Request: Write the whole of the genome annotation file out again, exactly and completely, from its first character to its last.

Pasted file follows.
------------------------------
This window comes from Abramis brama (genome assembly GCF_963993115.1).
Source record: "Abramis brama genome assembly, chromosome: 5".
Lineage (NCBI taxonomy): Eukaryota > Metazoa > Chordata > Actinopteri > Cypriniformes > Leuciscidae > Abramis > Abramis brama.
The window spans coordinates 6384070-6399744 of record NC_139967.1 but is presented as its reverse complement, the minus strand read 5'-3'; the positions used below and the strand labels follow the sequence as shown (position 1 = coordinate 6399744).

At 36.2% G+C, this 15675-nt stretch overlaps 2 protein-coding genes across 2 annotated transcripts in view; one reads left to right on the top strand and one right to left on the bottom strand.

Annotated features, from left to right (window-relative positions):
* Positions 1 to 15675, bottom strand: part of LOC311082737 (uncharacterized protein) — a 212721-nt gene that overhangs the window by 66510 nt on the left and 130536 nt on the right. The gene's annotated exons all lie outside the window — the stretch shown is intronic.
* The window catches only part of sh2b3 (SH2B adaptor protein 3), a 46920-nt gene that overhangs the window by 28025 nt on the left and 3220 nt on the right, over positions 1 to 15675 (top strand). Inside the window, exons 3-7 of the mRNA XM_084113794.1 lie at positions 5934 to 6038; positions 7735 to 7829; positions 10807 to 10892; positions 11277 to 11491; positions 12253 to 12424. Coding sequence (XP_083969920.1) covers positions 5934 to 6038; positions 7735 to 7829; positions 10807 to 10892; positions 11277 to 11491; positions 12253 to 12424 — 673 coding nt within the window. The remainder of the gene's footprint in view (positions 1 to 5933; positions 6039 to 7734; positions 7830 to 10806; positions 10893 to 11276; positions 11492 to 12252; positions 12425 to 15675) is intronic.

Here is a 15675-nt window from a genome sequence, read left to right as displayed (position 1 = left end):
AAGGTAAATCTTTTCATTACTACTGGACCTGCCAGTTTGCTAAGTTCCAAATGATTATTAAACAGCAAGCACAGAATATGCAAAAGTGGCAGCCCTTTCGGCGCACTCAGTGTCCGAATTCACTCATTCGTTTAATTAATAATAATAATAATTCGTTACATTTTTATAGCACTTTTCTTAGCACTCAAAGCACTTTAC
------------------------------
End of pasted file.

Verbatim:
This window comes from Abramis brama (genome assembly GCF_963993115.1).
Source record: "Abramis brama genome assembly, chromosome: 5".
Lineage (NCBI taxonomy): Eukaryota > Metazoa > Chordata > Actinopteri > Cypriniformes > Leuciscidae > Abramis > Abramis brama.
The window spans coordinates 6384070-6399744 of record NC_139967.1 but is presented as its reverse complement, the minus strand read 5'-3'; the positions used below and the strand labels follow the sequence as shown (position 1 = coordinate 6399744).

At 36.2% G+C, this 15675-nt stretch overlaps 2 protein-coding genes across 2 annotated transcripts in view; one reads left to right on the top strand and one right to left on the bottom strand.

Annotated features, from left to right (window-relative positions):
* Positions 1 to 15675, bottom strand: part of LOC311082737 (uncharacterized protein) — a 212721-nt gene that overhangs the window by 66510 nt on the left and 130536 nt on the right. The gene's annotated exons all lie outside the window — the stretch shown is intronic.
* The window catches only part of sh2b3 (SH2B adaptor protein 3), a 46920-nt gene that overhangs the window by 28025 nt on the left and 3220 nt on the right, over positions 1 to 15675 (top strand). Inside the window, exons 3-7 of the mRNA XM_084113794.1 lie at positions 5934 to 6038; positions 7735 to 7829; positions 10807 to 10892; positions 11277 to 11491; positions 12253 to 12424. Coding sequence (XP_083969920.1) covers positions 5934 to 6038; positions 7735 to 7829; positions 10807 to 10892; positions 11277 to 11491; positions 12253 to 12424 — 673 coding nt within the window. The remainder of the gene's footprint in view (positions 1 to 5933; positions 6039 to 7734; positions 7830 to 10806; positions 10893 to 11276; positions 11492 to 12252; positions 12425 to 15675) is intronic.

Here is a 15675-nt window from a genome sequence, read left to right as displayed (position 1 = left end):
AAGGTAAATCTTTTCATTACTACTGGACCTGCCAGTTTGCTAAGTTCCAAATGATTATTAAACAGCAAGCACAGAATATGCAAAAGTGGCAGCCCTTTCGGCGCACTCAGTGTCCGAATTCACTCATTCGTTTAATTAATAATAATAATAATTCGTTACATTTTTATAGCACTTTTCTTAGCACTCAAAGCACTTTAC